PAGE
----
Ghosts in the Machine – come alive in the Tate Modern

FacebookTwitter

Shape Arts’ second Tate Exchange programme, ‘Ghosts in the Machine’ took place in Tate Modern, London from 1 – 4 March 2018. With a packed programme of workshops, interactive installations, live performance and conversational points the exchange explored the prevailing assumptions about disabled people in arts and culture. Review by James Zatka-Haas

Black silhouette of the artist Damien Robinson taken against a digital light display

Light Painting with Damien Robinson. Image © Andy Barker

Damien Robinson’s Object Orientation occupied the adjoining room of the Tate Exchange’s space. For the workshop, Robinson – who works primarily with digital and found media – invited people to photograph and describe hand held objects of personal significance; items which contain hidden stories outside of their seemingly trivial or benign use.

Objects could either be photographed traditionally or described through the gestures of a ‘‘light painting’, a technique in which exposures are made on a digital surface from a hand-held light source. The artist gives an in-depth explanation of her working processes and reflection on Ghosts in the Machine on Shape’s website.

Photo of a group sitting and standing around a workshop table producing drawings on the theme of human rights and disability equality

NDACA and Poppy Nash, No More Pity event image ©. Andy Barker

In the centre of the gallery, behind a line of multi-coloured protest T-shirts, artist Poppy Nash got visitors to think about what disability and protest means to them. Commissioned by National Disability Arts Collection and Archive (NDACA), No More Pity asked visitors to respond to Nash’s provocation ‘What does equality mean to you now?’

The responses were collected, re-interpreted and printed onto a piece of material which, once it’s completed, will become a modern protest banner linking the historic Disability Arts Movement with the newly formed NDACA. The piece, like other works, felt like a strong link between the past and present. It encouraged visitors to engage in the ongoing conversation about equality that will, with any luck, have greater repercussions outside the seemingly innocuous Tate Exchange space.

Behind Nash stood a 5 foot acrylic doll Brave Boy Billy. Like a sort of lovable Clarabell the Clown donning psychedelic lederhosen, Billy, in his wild eyed grin and phallic features was there to give very explicit and unmissable voice to disabled people, a section of the community who regularly go under the radar. Developed by self-described analogue digital artist Jason Wisher Mills for the Global Disability Innovation Hub Summit,

Image of a brightly coloured life size sculpture of a devilish grinning character called Billy Boy

Jason Wilsher-Mills interactive sculpture Brave Boy Billy, image © Andy Barker

Billy is an interactive sculpture imbued with augmented reality. Participants interact with Billy through a tablet’s camera and are able to learn about the experiences of a group of disabled people in animated form. Through passing the camera over several points on the sculpture, animations and sounds begin to appear on screen giving this already bizzare creature a deeper layer of meaning.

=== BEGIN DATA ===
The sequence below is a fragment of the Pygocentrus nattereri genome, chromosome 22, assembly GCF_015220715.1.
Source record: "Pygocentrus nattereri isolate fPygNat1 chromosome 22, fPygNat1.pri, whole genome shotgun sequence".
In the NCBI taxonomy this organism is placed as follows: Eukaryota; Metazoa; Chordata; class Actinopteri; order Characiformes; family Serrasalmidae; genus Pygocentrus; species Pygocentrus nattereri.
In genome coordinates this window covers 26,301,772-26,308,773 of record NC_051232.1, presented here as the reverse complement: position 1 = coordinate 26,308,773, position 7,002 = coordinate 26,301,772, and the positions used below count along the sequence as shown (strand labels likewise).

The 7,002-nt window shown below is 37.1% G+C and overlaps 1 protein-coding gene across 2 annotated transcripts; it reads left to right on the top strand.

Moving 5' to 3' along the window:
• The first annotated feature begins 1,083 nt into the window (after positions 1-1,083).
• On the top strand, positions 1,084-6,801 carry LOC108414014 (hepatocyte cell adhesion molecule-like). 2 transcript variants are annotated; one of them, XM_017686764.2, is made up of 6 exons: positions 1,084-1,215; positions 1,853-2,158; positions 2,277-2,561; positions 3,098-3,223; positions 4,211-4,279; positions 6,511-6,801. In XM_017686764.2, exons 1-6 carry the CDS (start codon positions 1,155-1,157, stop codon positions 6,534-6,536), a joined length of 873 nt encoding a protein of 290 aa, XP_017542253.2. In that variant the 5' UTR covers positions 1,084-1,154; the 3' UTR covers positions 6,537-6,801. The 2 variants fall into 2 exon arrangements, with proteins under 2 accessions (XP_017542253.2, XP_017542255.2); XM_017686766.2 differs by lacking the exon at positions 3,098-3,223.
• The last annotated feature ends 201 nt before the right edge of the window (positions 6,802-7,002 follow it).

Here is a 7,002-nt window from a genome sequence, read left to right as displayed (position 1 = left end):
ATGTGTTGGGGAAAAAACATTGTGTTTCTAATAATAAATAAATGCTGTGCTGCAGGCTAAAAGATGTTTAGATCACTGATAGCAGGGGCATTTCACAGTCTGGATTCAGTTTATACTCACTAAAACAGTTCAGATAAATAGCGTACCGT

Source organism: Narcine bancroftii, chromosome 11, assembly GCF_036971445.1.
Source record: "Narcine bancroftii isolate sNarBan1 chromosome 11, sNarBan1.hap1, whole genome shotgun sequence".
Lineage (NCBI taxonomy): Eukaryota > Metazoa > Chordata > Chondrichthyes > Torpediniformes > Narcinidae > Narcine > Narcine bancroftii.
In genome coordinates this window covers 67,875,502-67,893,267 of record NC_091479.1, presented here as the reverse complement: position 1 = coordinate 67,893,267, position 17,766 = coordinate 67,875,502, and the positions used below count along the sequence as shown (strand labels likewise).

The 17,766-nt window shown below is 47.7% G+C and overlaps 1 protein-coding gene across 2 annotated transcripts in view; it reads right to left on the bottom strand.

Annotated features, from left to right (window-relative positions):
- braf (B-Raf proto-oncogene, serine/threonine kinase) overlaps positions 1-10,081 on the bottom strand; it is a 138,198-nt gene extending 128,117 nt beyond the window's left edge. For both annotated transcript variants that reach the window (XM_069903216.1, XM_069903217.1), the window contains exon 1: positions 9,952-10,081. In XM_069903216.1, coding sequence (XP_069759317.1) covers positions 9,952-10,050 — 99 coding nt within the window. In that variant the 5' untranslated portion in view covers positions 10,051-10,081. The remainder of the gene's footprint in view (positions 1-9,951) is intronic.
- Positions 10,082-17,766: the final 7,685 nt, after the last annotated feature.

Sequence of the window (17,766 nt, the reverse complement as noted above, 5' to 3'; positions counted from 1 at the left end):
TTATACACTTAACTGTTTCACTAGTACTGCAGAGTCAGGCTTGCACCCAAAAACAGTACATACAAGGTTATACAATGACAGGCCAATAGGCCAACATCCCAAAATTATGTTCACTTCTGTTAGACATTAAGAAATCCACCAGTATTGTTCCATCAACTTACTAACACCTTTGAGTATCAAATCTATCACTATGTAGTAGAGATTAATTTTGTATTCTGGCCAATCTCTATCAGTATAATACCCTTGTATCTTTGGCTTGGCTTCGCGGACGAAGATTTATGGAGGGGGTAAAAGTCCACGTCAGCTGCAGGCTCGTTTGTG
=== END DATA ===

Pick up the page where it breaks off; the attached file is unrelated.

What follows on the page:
In a similar light Rubbena Aurangzeb-Tariq hosted a sculpture making workshop about what it is to be ‘seen’ or ‘acknowledged’ in mainstream society. The workshop was incredibly popular amongst children and families who, after a few hours of model making, were happy to take home their creations.

Artists Anahita Harding and Nina Thomas presented We Interrupt our Disappearance, an enthralling interactive installation about the disappearance of authentic disabled voices in wider culture. Drawing inspiration from the artist’s work around archives, visitors were invited to leaf through a series of photographic albums containing perspectives of and themes relating to disability from predominantly non-disabled voices. The allbums contained everything from Chicago’s ‘ugly law’ to Wittgenstein’s philosophy on language and the controversial novel Me Before You.

Visitors participated in the work by making collages based on the themes in the piece. We Interrupt Our Disappearance was an incredibly insightful but ultimately damning truth about the lack of disabled perspectives from disabled voices in our current society.

Photo of screening area inside Tate Modern livestreaming Noemi Lakmaiers' performance

Noëmi Lakmaier’s The Task of Containing performance Image © Andy Barker

On the Saturday, performance artist Noëmi Lakmaier payed homage to artist Adam Reynold through The Task of Containing, a 4 hour durational work that had Naomi sitting on a table bankside of the Tate, repeatedly knocking over and re-gluing a small brown jug.

The piece, which was live streamed back into the gallery explored repetitive and futile actions using the Myth of Sisyphus and Heidegger as points of context. Hats really have to go off to Noëmi who, despite the freezing temperatures, pulled off a performance that was surprisingly captivating and, in respect to its inspiration, emotionally charged too.

Ghosts in the Machine worked because it encouraged dialogue from the get go. The responses to the exchange’s themes of inclusion (in)visibility and contribution – from both a disabled and non-disabled public – felt significant.

Through a series simple and informative workshops, the programme managed to be a hit with people of all ages and abilities, proving that in the 21st century, the topic of disability has taken a more pivotal role than anyone could have imagined a decade ago. And though we still have a way to go, the 4 days at Tate Exchange has proved that disability does matter, whether you identify with it or not.

For a series of Shape blogs, engaging with the artists presenting at Tate Exchange go to www.shapearts.org.uk/Blogs/arts-blog